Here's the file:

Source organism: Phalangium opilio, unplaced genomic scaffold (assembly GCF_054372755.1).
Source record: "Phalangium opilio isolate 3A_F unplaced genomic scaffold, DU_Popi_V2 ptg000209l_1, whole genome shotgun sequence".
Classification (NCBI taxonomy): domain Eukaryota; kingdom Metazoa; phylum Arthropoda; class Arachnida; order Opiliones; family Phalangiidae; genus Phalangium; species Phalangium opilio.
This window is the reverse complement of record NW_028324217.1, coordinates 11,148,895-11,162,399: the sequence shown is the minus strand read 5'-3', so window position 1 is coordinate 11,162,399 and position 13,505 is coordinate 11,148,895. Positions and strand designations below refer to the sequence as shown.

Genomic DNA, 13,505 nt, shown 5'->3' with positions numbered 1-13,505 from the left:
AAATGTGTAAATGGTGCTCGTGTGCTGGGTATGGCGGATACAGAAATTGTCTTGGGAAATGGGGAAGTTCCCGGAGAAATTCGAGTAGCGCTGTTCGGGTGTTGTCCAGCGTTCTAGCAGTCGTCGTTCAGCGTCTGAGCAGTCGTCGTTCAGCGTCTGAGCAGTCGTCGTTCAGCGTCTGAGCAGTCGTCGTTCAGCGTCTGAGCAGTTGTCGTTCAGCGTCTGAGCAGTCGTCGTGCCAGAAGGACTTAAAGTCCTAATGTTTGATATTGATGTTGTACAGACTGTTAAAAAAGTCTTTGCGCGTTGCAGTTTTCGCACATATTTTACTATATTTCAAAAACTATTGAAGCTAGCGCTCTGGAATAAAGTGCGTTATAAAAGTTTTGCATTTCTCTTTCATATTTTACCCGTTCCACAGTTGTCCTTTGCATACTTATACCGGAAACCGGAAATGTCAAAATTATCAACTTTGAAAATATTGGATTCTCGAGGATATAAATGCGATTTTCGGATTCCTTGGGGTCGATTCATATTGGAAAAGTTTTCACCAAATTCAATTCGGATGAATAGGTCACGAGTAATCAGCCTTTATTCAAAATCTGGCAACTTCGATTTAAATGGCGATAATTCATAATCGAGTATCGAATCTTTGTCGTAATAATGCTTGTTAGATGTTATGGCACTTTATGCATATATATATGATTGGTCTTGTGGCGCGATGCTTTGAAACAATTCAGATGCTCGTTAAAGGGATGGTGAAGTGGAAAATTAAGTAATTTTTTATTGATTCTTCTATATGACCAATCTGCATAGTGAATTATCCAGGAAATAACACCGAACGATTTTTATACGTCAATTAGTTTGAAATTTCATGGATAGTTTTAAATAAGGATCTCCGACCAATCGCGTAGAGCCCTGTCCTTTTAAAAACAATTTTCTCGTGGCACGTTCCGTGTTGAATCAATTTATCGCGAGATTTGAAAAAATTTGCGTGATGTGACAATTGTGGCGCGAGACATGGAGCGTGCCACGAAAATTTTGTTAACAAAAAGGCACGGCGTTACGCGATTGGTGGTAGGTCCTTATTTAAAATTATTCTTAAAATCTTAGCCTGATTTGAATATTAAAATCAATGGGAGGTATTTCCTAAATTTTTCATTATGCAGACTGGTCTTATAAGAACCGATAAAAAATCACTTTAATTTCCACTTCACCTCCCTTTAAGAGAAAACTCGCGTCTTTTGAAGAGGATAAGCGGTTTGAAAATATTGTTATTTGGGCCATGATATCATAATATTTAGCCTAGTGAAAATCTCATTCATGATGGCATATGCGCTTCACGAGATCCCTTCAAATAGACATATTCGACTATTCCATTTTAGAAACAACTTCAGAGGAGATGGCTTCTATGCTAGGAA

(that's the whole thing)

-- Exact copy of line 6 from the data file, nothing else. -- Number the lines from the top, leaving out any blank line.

AAATGTGTAAATGGTGCTCGTGTGCTGGGTATGGCGGATACAGAAATTGTCTTGGGAAATGGGGAAGTTCCCGGAGAAATTCGAGTAGCGCTGTTCGGGTGTTGTCCAGCGTTCTAGCAGTCGTCGTTCAGCGTCTGAGCAGTCGTCGTTCAGCGTCTGAGCAGTCGTCGTTCAGCGTCTGAGCAGTCGTCGTTCAGCGTCTGAGCAGTTGTCGTTCAGCGTCTGAGCAGTCGTCGTGCCAGAAGGACTTAAAGTCCTAATGTTTGATATTGATGTTGTACAGACTGTTAAAAAAGTCTTTGCGCGTTGCAGTTTTCGCACATATTTTACTATATTTCAAAAACTATTGAAGCTAGCGCTCTGGAATAAAGTGCGTTATAAAAGTTTTGCATTTCTCTTTCATATTTTACCCGTTCCACAGTTGTCCTTTGCATACTTATACCGGAAACCGGAAATGTCAAAATTATCAACTTTGAAAATATTGGATTCTCGAGGATATAAATGCGATTTTCGGATTCCTTGGGGTCGATTCATATTGGAAAAGTTTTCACCAAATTCAATTCGGATGAATAGGTCACGAGTAATCAGCCTTTATTCAAAATCTGGCAACTTCGATTTAAATGGCGATAATTCATAATCGAGTATCGAATCTTTGTCGTAATAATGCTTGTTAGATGTTATGGCACTTTATGCATATATATATGATTGGTCTTGTGGCGCGATGCTTTGAAACAATTCAGATGCTCGTTAAAGGGATGGTGAAGTGGAAAATTAAGTAATTTTTTATTGATTCTTCTATATGACCAATCTGCATAGTGAATTATCCAGGAAATAACACCGAACGATTTTTATACGTCAATTAGTTTGAAATTTCATGGATAGTTTTAAATAAGGATCTCCGACCAATCGCGTAGAGCCCTGTCCTTTTAAAAACAATTTTCTCGTGGCACGTTCCGTGTTGAATCAATTTATCGCGAGATTTGAAAAAATTTGCGTGATGTGACAATTGTGGCGCGAGACATGGAGCGTGCCACGAAAATTTTGTTAACAAAAAGGCACGGCGTTACGCGATTGGTGGTAGGTCCTTATTTAAAATTATTCTTAAAATCTTAGCCTGATTTGAATATTAAAATCAATGGGAGGTATTTCCTAAATTTTTCATTATGCAGACTGGTCTTATAAGAACCGATAAAAAATCACTTTAATTTCCACTTCACCTCCCTTTAAGAGAAAACTCGCGTCTTTTGAAGAGGATAAGCGGTTTGAAAATATTGTTATTTGGGCCATGATATCATAATATTTAGCCTAGTGAAAATCTCATTCATGATGGCATATGCGCTTCACGAGATCCCTTCAAATAGACATATTCGACTATTCCATTTTAGAAACAACTTCAGAGGAGATGGCTTCTATGCTAGGAA